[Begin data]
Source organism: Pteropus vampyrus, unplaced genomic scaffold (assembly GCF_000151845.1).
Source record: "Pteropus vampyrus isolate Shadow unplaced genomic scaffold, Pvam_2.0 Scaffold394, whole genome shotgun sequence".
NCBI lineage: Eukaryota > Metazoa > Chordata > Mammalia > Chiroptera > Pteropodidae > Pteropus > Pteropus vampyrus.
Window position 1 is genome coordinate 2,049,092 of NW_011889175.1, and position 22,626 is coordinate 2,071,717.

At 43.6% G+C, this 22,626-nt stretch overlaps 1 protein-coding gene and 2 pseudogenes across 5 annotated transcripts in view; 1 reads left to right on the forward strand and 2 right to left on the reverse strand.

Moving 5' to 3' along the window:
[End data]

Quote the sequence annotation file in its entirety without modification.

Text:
Source organism: Pteropus vampyrus, unplaced genomic scaffold (assembly GCF_000151845.1).
Source record: "Pteropus vampyrus isolate Shadow unplaced genomic scaffold, Pvam_2.0 Scaffold394, whole genome shotgun sequence".
NCBI lineage: Eukaryota > Metazoa > Chordata > Mammalia > Chiroptera > Pteropodidae > Pteropus > Pteropus vampyrus.
Window position 1 is genome coordinate 2,049,092 of NW_011889175.1, and position 22,626 is coordinate 2,071,717.

At 43.6% G+C, this 22,626-nt stretch overlaps 1 protein-coding gene and 2 pseudogenes across 5 annotated transcripts in view; 1 reads left to right on the forward strand and 2 right to left on the reverse strand.

Moving 5' to 3' along the window: